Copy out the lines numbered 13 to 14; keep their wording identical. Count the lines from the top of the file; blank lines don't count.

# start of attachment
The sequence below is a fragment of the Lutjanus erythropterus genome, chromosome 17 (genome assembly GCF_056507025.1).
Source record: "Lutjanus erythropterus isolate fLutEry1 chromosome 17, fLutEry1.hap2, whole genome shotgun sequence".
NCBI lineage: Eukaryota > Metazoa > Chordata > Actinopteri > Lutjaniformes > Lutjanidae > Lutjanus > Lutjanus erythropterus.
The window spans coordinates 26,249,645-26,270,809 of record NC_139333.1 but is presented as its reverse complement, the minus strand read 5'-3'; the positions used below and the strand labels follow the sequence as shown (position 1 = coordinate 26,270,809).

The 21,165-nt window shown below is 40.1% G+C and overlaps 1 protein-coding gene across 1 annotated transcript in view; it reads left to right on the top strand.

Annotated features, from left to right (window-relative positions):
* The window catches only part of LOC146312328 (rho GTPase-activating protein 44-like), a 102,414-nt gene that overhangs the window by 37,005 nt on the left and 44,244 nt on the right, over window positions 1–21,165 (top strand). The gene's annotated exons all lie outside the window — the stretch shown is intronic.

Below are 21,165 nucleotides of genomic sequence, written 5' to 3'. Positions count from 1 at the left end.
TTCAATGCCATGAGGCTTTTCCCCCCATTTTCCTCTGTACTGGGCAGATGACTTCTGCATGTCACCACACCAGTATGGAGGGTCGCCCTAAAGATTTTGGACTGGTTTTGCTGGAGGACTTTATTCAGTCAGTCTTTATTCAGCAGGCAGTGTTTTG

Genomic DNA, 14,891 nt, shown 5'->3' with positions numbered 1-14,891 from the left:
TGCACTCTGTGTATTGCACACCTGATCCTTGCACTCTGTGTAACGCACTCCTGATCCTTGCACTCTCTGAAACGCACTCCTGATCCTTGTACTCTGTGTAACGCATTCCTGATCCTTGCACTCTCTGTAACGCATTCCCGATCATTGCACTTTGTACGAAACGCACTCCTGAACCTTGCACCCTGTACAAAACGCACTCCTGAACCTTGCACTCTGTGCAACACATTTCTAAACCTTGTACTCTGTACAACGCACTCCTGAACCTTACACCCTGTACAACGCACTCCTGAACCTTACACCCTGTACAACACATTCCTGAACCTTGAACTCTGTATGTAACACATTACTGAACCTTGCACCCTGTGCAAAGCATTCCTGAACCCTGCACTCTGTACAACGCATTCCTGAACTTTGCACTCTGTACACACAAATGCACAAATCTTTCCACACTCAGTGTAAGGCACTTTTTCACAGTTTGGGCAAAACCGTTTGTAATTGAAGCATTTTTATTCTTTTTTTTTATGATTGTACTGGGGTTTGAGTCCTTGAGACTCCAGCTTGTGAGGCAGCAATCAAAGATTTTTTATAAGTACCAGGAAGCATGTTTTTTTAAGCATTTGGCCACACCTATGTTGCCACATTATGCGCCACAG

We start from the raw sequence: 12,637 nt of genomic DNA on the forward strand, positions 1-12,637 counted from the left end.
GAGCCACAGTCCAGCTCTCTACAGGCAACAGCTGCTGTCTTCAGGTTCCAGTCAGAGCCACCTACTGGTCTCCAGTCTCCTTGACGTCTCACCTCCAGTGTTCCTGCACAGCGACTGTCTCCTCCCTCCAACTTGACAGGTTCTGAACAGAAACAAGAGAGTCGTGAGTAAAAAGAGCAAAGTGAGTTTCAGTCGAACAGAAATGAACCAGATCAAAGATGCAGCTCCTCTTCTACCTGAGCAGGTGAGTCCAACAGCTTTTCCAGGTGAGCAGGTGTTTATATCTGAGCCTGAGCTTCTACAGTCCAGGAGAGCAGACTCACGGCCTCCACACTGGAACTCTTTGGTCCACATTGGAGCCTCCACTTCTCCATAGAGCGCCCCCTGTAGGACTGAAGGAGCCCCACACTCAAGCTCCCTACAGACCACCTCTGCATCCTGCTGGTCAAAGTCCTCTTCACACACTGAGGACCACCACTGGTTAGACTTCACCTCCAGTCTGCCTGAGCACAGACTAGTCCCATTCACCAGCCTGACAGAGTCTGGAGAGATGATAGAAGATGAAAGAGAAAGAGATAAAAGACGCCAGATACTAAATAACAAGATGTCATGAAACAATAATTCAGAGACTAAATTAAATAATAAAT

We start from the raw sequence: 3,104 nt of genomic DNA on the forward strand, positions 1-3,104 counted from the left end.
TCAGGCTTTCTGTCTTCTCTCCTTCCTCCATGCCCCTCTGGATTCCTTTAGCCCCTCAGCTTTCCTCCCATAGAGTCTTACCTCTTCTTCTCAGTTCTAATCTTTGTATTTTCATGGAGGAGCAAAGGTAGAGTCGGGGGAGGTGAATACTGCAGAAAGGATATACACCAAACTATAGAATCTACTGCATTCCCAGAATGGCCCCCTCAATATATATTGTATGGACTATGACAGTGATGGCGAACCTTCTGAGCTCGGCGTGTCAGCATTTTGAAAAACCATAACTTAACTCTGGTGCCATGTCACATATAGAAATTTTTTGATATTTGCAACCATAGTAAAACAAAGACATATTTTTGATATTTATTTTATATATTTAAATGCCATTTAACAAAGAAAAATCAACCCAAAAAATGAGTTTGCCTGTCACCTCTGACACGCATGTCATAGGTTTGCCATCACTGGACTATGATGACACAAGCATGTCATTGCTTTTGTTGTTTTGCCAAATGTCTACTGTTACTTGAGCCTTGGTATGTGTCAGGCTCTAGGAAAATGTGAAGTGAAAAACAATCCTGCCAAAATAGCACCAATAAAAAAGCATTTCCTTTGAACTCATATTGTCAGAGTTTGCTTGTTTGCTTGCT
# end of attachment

GAGCCACAGTCCAGCTCTCTACAGGCAACAGCTGCTGTCTTCAGGTTCCAGTCAGAGCCACCTACTGGTCTCCAGTCTCCTTGACGTCTCACCTCCAGTGTTCCTGCACAGCGACTGTCTCCTCCCTCCAACTTGACAGGTTCTGAACAGAAACAAGAGAGTCGTGAGTAAAAAGAGCAAAGTGAGTTTCAGTCGAACAGAAATGAACCAGATCAAAGATGCAGCTCCTCTTCTACCTGAGCAGGTGAGTCCAACAGCTTTTCCAGGTGAGCAGGTGTTTATATCTGAGCCTGAGCTTCTACAGTCCAGGAGAGCAGACTCACGGCCTCCACACTGGAACTCTTTGGTCCACATTGGAGCCTCCACTTCTCCATAGAGCGCCCCCTGTAGGACTGAAGGAGCCCCACACTCAAGCTCCCTACAGACCACCTCTGCATCCTGCTGGTCAAAGTCCTCTTCACACACTGAGGACCACCACTGGTTAGACTTCACCTCCAGTCTGCCTGAGCACAGACTAGTCCCATTCACCAGCCTGACAGAGTCTGGAGAGATGATAGAAGATGAAAGAGAAAGAGATAAAAGACGCCAGATACTAAATAACAAGATGTCATGAAACAATAATTCAGAGACTAAATTAAATAATAAAT

We start from the raw sequence: 3,104 nt of genomic DNA on the forward strand, positions 1-3,104 counted from the left end.